The Admission of Emotions to People – Nov.16th, 2017

Emotions make great indicators, not dictators. I was reminded tonight as I sat in Traveler’s Cafe at Solano in Beijing, across from my friend Rob, who, in his 60’s, is living the adventure of a lifetime residing here, that emotions are designed to be put into words.

Science tells us that societies which articulate their thoughts and emotions are significantly less likely to act out violently, and vice-versa. Jordan B. Peterson points out that the act of writing moves primal information about ones past, that may be charged with emotion, from primitive parts of the brain to conscious, crystallizing, word parts of the brain. Words take emotions and feelings on a journey to a new place, shifting them from the place in our subconscious where they drive our behavior, where they act as dictators of our daily choices and actions and perceptions, to a place where they are no longer charged with emotion.

Since meaning is one of the primary pillars of a healthy psyche as pointed out by Victor E. Frankl, who wrote Man’s Search for Meaning, writing and expression of ones reality, whether past, present, or future, is a powerful way to distill what certain events mean, and to remove the emotional charge from them, as Dr. Peterson points out. It also become a way for someone to dramatically increase the likelihood of success. There is something like a 30% increase in the likelihood that goals will take place if they are written down. But I digress.

The track record of my emotional self management is to attach tremendous shame to what I feel, and to keep those emotions to myself. Tonight, I admitted to Rob that I feel like a failure because I have yet to published a book, even though I know writing is my destiny, and even though I’ve received a number of unambiguous signs from God and people pointing to that fact. It turned out that he is a 4 time published author, wants to connect me with with his agent, and helped me to understand that perhaps, instead of feeling guilt and shame over my unending ability to procrastinate to publish, that perhaps it just hasn’t been God’s timing.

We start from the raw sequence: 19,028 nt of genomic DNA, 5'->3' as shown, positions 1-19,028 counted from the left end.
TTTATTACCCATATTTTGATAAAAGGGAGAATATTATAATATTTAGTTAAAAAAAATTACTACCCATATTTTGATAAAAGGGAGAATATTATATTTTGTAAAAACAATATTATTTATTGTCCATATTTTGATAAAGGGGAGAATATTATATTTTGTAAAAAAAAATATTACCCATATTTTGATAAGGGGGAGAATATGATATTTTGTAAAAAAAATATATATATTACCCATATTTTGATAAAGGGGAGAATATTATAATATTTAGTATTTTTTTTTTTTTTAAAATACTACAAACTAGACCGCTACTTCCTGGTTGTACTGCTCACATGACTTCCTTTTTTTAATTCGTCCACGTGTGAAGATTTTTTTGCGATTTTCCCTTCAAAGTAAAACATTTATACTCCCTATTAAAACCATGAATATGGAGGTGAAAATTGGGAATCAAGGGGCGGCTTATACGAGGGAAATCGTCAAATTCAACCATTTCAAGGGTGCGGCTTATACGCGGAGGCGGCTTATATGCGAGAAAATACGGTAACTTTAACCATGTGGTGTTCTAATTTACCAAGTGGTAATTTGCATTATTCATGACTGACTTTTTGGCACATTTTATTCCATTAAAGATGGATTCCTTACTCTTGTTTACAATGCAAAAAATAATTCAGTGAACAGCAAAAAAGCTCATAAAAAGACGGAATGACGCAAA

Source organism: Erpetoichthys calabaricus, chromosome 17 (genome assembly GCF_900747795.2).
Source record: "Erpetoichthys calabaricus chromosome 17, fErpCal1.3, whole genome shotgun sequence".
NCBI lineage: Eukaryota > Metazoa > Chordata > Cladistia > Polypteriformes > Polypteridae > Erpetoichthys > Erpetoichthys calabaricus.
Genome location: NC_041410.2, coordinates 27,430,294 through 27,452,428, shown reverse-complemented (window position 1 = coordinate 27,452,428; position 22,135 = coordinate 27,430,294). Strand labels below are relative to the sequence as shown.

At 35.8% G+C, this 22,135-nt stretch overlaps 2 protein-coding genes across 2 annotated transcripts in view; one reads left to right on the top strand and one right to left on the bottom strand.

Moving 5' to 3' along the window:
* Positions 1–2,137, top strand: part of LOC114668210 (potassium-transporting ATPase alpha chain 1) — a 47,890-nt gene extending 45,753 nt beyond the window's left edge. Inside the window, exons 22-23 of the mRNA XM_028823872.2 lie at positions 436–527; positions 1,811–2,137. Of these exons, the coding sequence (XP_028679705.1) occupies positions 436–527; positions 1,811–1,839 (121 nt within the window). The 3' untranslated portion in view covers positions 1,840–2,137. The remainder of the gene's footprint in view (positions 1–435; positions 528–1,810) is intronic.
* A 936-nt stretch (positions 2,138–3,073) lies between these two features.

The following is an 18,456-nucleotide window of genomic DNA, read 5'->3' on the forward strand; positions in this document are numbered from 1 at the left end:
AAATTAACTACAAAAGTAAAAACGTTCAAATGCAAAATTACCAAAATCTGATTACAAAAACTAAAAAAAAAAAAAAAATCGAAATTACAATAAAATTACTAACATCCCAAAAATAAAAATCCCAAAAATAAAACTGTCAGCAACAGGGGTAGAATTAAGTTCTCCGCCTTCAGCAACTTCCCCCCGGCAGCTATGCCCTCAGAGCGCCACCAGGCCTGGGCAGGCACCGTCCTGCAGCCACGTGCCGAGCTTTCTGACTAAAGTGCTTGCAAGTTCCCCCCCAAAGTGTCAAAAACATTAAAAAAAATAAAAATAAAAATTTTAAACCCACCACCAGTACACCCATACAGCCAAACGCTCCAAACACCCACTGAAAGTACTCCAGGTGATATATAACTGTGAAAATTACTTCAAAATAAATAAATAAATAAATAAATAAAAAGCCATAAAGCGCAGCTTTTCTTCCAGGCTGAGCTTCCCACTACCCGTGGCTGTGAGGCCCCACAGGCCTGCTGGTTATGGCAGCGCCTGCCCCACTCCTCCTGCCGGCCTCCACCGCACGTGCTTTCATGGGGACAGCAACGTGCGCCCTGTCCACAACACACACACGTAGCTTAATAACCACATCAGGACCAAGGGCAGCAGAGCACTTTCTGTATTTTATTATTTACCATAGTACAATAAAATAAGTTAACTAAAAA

This reminded me that when I open up and tell trustworthy people about my inside life, about my emotions and feelings and why I’m feeling them, good things happen. Because I took a risk and shared the feelings I’ve been having, I no longer felt alone in my struggle, and the additional perspective Rob provided helped me see my calling in a new way, and to realize I’m not a failure.

“Tell People”, was the note I made in my brown notebook when I realized that telling people what I feel increases the quality of my internal and external life. Even the act of writing this blog post is theraputic.

In Storyline by Donald Miller, who wrote Blue Like Jazz, I did an exercise where I documented the critical events of my life, positive and negative, and was asked to derive the underlying messages of those events once I had reinterpreted each one individually to find their value. The message was, from my divorce to my friendships and other events, INCLUDE PEOPLE, or PEOPLE ADD VALUE.

Moving negative and positive events charged with emotion and feeling through the writing process from the near subconscious of ones history to the conscious, then from there to honestly express them to a trustworthy person, and then to receive the visceral, kinetic experience of his verbal and non-verbal feedback communicates a simple, powerful, and affirming message; you are a normal human being, you are okay, and your emotions and feelings are valid and not weird.

Perhaps this is one of the most important of human experiences that God created us to have, with ourselves, others, and him. Perhaps this is one of the fundamental pillars of human experience that continues into eternity. Perhaps, in five hundred thousand years, you and I will be sitting in a circle, and the miracle of existence will be expressed in my inquiry, “What did you learn today?”, your answer, and the ensuing discussion. Somehow, if this cycle of going out to learn in whatever field of experience one finds pleasurable and fun, then coming together to talk about it happens over and over again, I’ll look forward to eternity with gentle anticipation and hope.

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